We'd now like to open the call to questions.

Question-and-Answer Session

Operator

[Operator Instructions] Our first question comes from the line of Luke Folta from Jefferies.

Luke Folta - Jefferies LLC, Research Division

So I guess, going through some of these items, adjustments that, that are in the release, the variable compensation charge, I mean, we're pulling these out of adjusted results, the -- it's sort of, I think, $3.9 million or something like that -- yes, about $3.9 million. Are you saying that some of that, all of that should have been in the first quarter? And that's why it's being adjusted out of this quarter? How should we think about that?

Joseph D. Ragan

Yes, Luke. If you look in our proxy, we have a 20% of committed capital threshold before we actually pay any of that variable comp. And we didn't think we were going to hit it. So what happened was we did actually make that threshold. Prior to that, we thought that we weren't going to make the threshold. So that $3.8 million, was actually from prior periods, that would have been Q1 and prior periods as well, Q4 and Q3 of fiscal 2013.

Luke Folta - Jefferies LLC, Research Division

Okay. So, if -- pulling that out of the SG&A number for the quarter should give us what the normal, including that cost for this quarter, the normalized costs.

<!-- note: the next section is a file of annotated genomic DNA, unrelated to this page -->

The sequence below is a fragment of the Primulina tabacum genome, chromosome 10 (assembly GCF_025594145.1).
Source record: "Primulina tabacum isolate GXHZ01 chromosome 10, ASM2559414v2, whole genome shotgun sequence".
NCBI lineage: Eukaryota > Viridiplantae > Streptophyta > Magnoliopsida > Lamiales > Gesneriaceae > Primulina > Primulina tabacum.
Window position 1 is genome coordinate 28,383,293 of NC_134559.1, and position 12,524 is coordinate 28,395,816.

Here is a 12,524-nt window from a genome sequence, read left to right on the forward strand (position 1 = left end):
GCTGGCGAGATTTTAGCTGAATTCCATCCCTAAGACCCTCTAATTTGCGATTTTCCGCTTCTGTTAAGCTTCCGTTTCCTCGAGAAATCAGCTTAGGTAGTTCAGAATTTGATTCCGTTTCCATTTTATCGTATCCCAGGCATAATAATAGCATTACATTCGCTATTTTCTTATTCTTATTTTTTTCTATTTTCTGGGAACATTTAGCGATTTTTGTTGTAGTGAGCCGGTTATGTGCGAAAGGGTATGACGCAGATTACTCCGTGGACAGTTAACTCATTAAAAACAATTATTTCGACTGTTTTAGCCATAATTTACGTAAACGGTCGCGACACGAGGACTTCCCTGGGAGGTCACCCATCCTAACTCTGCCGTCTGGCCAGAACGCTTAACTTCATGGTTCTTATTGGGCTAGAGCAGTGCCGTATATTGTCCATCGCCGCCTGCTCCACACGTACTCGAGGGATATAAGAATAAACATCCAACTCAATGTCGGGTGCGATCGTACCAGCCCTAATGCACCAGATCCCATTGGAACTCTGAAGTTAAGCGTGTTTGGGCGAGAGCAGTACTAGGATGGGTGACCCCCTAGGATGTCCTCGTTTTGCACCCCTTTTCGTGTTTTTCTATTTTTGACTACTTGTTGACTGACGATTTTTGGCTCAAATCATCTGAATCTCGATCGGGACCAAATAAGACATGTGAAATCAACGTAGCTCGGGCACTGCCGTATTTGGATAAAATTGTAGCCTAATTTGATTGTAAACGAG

Joseph D. Ragan

That's right. We kept a quarter's worth in the adjusted EBITDA, and that's 75% of it.

Luke Folta - Jefferies LLC, Research Division

That makes sense. And then also, can you -- what's this -- what's the contract acquisition cost item exactly?

Joseph D. Ragan

So we had the opportunity to purchase the contract from one of our vendors. And it allowed us to actually distribute some of our products, which we had committed previously to sell to them. So there was a very positive NPV from that transaction. So that actually represents the amount paid in both cash and expense.

Luke Folta - Jefferies LLC, Research Division

Okay. Okay. All right. And then for the share repurchases. The share count moved up slightly sequentially. So I'm guessing that those happened mainly towards the end of the quarter. Can you give us a sense on where the quarter end share count is?